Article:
In Remembrance Of....

On Sunday September 15, 1963, the 16th Street Baptist Church in Birmingham, Alabama was bombed. At the time, the city earned the moniker “Bombingham” because of the string of bombings of black homes and institutions since the early 1900s. At 10:19am, the telephone started to ring and a teenaged girl named Carolyn McKinstry answered. The person on the other end of the time said, “3 minutes.” She did not understand what that meant. At the same time, there were 5 girls in the restroom getting themselves ready for church. The title of the sermon that morning was, “A Love that Forgives.” At 10:22am, a box of dynamite went off. The bombing killed four little girls: Addie Mae Collins (14), Carole Robertson (14), Denise McNair (11), and Cynthia Wesley (14).





The fifth girl that was in the basement was Sarah Collins (12), Addie Mae’s sister. Sarah had to identify her sister's body. Later, Sarah survived the bombing, but her injuries were extensive. She lost her right eye and undergone major psychological damage. She missed Addie's funeral because she was still hospitalized.

In March of 2012, I was a part of the Congressional Pilgrimage to Alabama. While in Alabama, I had to the opportunity to meet and speak to Sarah Collins Rudolph and Carolyn McKinstry. The conversation shed a lot of light on the bombing and the city at the time. I also visited the 16th Street Baptist Church.





The stone marker is set where the bomb went off. I took this last year when I visited Alabama.





After an investigation, it was proven that the attack was racially motivated and the dynamite was planted by members of the KKK. Those involved in the attack were Bobby Frank Cherry, Thomas Blanton, Herman Frank Cash, and Robert Chambliss. On October 8, 1963, Robert Chambliss was charged with possessing dynamite without a permit. He received a one hundred dollar fine and six months in jail. In 1977, Chambliss was charged and sentenced to life in prison. He died in a hospital in 1985. In 2000, the FBI found that there were three others involved in the attack. At this time, Herman Frank Cash was dead but Frank Cherry and Thomas Blanton were convicted.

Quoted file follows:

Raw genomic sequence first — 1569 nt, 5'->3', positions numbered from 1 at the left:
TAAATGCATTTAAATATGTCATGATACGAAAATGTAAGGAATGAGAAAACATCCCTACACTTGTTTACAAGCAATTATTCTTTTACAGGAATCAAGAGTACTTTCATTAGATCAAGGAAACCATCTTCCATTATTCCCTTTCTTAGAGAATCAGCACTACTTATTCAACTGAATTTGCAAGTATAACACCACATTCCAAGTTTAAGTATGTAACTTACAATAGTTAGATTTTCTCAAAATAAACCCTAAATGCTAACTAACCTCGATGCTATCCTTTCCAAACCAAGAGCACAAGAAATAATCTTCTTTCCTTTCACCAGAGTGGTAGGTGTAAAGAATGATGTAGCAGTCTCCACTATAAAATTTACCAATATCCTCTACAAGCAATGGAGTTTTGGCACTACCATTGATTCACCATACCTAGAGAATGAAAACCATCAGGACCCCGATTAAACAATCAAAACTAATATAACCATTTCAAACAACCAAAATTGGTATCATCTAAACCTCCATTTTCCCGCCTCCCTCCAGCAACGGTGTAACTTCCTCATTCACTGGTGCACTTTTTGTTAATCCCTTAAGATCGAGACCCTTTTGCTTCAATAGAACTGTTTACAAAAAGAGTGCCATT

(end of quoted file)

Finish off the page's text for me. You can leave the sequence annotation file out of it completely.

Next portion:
(Thomas Blanton and Bobby Frank Cherry)

As a result of the bombing, the Civil Rights Act of 1964 and the Voting Rights Act of 1965 were passed.

Back in 2004, Dr. Tracy Snipe (Wright State University, Political Science department) brought some family members of the four little girls to Wright State to discuss the bombing and the Civil Rights Movement. The title of the event was, “4 Women from Birmingham.”

On September 10, 2013, Congress presented family members of the four little girls with Congressional Gold Medals at the U.S Capitol.


L-R: Rep. Terri Sewell, Sarah Rudolph Collins, unnamed family member and Rep. Spencer Bachus show off the Congressional Gold Medal. Source: WBRC video

(Pictured here are Rep. Terri Sewell, Sarah Rudolph Collins, unnamed family member and Rep. Spencer Bachus.)



For further information on the bombing, the case, and events to commemorate the 50th anniversary here are some links:

Long Forgotten, 16th Street Baptist Church Bombing Survivor Speaks Out

1963 Birmingham Church Bombing Fast Facts

Congress to present Gold Medal honoring Birmingham's 'four little girls' this afternoon






 

 

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